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Hoima city in physical planning ‘mess’

On September 16, 2022, some residents of Hoima city protested over an Indian investor’s failure to demolish a building that they allege was constructed in a road and consequently, their leader Moses Aguda, was arrested.

Aguda a former contestant in the Hoima East Division parliamentary elections also doubles as the coordinator for National Unity Platform (NUP) in Bunyoro sub-region.

The ‘peaceful’ demonstration followed continuous demands for the demolition of the building that started way back in August, this year. The group alleges that the building’s existence has stalled the tarmacking of Rwentuha road measuring up to 0.45 km.

The stretch is part of 4.2km roads up for tarmacking by the Uganda National Roads Authority (UNRA).

The building, housing Kingstar hardware shop, belongs to two brothers only identified as Swale and Alli, and reports indicate that they bought it from Anthony Kimera in 2012.

Alli told The Albertine Journal that they have an approved building plan and a land title issued in 1969.

However, Brian Kaboyo, the Hoima City Mayor, distances himself from the incident, saying the title and building plan in question were approved by the previous councils.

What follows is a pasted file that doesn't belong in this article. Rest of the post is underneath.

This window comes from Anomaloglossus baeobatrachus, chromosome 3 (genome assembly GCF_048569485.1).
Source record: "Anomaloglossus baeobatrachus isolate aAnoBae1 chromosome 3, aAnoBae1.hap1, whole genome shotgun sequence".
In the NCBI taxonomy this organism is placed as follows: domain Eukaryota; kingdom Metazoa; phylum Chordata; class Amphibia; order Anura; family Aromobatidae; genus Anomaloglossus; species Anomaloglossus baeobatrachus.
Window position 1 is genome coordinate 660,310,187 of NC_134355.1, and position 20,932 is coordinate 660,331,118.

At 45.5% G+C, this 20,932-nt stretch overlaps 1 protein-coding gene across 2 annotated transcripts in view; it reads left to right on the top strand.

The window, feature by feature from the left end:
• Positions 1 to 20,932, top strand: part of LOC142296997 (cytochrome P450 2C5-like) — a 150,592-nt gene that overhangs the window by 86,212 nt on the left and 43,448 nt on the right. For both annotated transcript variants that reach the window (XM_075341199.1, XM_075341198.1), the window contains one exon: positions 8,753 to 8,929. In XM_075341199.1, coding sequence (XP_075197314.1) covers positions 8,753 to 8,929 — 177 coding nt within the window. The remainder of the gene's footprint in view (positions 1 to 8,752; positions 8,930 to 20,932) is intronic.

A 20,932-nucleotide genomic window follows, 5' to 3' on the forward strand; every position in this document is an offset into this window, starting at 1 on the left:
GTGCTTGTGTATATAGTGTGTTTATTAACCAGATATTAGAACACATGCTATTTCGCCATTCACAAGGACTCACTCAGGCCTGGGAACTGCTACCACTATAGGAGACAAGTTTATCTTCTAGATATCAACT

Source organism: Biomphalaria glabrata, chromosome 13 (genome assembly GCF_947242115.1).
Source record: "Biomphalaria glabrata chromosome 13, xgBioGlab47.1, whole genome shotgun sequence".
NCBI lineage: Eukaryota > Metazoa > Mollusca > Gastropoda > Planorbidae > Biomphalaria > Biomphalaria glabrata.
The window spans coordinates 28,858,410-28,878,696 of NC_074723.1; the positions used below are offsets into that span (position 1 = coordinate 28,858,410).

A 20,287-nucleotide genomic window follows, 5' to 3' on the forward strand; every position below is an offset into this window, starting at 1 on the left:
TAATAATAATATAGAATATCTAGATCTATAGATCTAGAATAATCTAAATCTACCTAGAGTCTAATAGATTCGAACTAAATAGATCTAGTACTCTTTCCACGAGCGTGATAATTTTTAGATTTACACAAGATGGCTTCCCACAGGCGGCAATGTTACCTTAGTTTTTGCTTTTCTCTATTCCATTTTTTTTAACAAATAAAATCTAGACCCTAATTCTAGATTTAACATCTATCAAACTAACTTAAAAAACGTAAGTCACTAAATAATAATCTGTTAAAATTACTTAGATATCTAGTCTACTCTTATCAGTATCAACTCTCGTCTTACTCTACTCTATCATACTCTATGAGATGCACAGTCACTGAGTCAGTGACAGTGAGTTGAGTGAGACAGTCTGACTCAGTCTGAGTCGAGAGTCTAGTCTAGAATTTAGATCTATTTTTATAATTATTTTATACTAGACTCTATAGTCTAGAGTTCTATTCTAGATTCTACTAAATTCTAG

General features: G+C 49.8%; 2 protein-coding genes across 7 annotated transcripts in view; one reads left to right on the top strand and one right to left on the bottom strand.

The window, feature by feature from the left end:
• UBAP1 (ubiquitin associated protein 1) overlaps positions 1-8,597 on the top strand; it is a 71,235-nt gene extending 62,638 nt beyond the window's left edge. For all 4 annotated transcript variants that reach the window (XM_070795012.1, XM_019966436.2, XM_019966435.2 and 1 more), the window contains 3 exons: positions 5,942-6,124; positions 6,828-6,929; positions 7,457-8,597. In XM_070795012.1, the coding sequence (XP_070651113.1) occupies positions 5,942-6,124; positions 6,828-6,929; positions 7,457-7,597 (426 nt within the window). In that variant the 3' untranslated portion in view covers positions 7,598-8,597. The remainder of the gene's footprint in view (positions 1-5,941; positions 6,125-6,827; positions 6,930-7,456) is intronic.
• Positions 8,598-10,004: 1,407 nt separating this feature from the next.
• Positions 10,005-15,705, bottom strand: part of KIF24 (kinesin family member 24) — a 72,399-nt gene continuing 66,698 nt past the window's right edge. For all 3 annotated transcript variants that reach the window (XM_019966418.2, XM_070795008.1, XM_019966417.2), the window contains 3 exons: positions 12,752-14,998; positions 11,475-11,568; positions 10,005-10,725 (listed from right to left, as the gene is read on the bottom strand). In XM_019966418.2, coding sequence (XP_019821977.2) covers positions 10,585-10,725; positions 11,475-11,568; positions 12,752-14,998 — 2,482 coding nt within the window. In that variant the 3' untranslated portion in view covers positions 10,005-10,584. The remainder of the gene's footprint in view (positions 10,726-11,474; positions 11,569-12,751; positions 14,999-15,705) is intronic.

“We have nothing to do about it. There is no way we can demolish the building. At the moment we have no money for compensation,” Kaboyo said, citing another example of Link Bus terminal where a piece of land and toilet were removed to pave way for another road construction.

The Indian investors’ and Link Bus terminal stories are, sadly, far from unique. A survey by The Albertine Journal indicates that Hoima, which was elevated to a city status in July 2019, faces a challenge of physical planning.

According to Wikipedia, physical planning is the active process of organising the physical activities and land uses in order to ensure orderly, effective sitting and proper coordination.

However, Hoima City comprised of East and West Divisions with a cover of 228 square kilometres and a road network of 600 kilometres, faces challenges of urbanisation such as natural population increase and rural to urban migration.